Youth e-cigarette use or “vaping” has increased substantially in the past few years, an escalation attributable to flavored “pod mod” e-cigarette devices that deliver higher levels of nicotine compared with free-base nicotine found in other types of e-cigarettes. Use rates, addiction, and harms are alarming as negative effects from nicotine on adolescent brain development are well documented, and e-cigarette use is predictive of cigarette smoking initiation. This qualitative study examined what drives the appeal of these products through 10 focus groups conducted in 2019 with 67 Minnesota high school students. Focus groups aimed to understand students’ personal experiences and contextual factors that may contribute to current vaping trends and explore opportunities for improved prevention messaging. Study results revealed participants’ divergent perceptions of tobacco products (i.e., vaping vs. e-cigarettes vs. cigarettes) and the benefits and harms of each product. Participants provided insights into why youth vape, describing vaping as an easily accessible coping method to help teens manage stress and anxiety. Peer normalization and invincibility beliefs about harms were also present. Participants generated ideas about prevention messaging, describing the ineffectiveness of prevention messages they currently receive, and expressing the need for accurate information about e-cigarette health risks presented in personalized, nonjudgmental contexts by people they know care about them. These results have clear implications for prevention initiatives and can be used to inform effective prevention strategies, messaging, programming, and policies, some of which are specific to e-cigarette prevention and others that align with the theory of positive youth development.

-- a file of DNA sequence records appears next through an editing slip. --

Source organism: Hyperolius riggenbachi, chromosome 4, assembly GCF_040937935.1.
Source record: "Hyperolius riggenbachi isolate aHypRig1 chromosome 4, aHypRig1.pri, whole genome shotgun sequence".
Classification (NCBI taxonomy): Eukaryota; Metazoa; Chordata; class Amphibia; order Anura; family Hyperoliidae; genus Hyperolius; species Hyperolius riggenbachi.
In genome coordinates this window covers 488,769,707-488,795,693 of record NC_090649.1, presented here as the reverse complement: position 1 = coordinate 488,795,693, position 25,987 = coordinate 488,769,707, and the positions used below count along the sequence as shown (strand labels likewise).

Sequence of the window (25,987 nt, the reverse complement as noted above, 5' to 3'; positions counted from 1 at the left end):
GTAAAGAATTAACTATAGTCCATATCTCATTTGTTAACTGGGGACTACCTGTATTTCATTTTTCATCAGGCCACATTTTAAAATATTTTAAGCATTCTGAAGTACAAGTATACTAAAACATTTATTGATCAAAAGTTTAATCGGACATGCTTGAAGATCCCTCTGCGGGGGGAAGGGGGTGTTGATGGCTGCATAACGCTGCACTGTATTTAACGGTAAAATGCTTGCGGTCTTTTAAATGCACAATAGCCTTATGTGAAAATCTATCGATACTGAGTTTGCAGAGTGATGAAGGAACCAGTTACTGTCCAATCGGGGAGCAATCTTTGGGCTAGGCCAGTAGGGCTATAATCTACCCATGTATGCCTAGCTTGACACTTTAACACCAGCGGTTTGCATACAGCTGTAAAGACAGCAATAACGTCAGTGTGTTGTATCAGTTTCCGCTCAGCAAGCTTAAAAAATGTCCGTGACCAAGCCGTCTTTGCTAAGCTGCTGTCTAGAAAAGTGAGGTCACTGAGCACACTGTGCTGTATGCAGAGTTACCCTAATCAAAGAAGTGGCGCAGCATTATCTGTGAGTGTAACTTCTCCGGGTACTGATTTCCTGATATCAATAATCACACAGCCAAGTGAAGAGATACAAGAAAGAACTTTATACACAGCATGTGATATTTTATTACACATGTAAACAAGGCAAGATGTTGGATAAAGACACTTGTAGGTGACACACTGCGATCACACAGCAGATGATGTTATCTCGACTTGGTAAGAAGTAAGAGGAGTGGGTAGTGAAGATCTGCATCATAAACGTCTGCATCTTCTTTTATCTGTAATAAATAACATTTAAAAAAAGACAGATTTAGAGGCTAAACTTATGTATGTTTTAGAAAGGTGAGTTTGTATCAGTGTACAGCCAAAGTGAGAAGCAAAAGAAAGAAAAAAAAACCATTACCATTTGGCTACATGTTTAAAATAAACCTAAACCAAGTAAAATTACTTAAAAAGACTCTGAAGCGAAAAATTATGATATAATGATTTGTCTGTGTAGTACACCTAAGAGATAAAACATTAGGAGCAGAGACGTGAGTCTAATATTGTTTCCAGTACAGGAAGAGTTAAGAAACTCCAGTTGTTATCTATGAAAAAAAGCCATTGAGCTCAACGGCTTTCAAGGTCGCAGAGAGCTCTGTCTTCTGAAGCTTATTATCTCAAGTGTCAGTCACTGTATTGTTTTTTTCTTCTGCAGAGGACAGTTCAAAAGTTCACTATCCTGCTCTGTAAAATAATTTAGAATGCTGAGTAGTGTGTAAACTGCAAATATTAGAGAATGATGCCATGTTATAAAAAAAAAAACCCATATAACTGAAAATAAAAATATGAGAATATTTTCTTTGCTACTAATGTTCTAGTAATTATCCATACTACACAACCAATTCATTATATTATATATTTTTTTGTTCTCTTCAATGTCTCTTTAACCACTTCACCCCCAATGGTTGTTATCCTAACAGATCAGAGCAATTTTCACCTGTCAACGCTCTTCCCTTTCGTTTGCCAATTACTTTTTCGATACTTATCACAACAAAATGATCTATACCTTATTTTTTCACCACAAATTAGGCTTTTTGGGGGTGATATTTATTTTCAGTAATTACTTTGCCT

Bibliographical noteFunding Information:
The 2020 NYTS data came out after this study was conducted, but these data provide additional support for the continued urgency to understand the products and behaviors driving youth e-cigarette use. This study was funded by a Tobacco-Free Communities grant from the Minnesota Department of Health. Additional funding was provided by the University of Minnesota School of Public Health, Division of Health Policy and Management.
© 2021 Society for Public Health Education.
- behavior change theory
- child/adolescent health
- health promotion
- health research
- qualitative research
- tobacco prevention and control
PubMed: MeSH publication types
- Journal Article
- Research Support, U.S. Gov't, Non-P.H.S.
- Research Support, Non-U.S. Gov't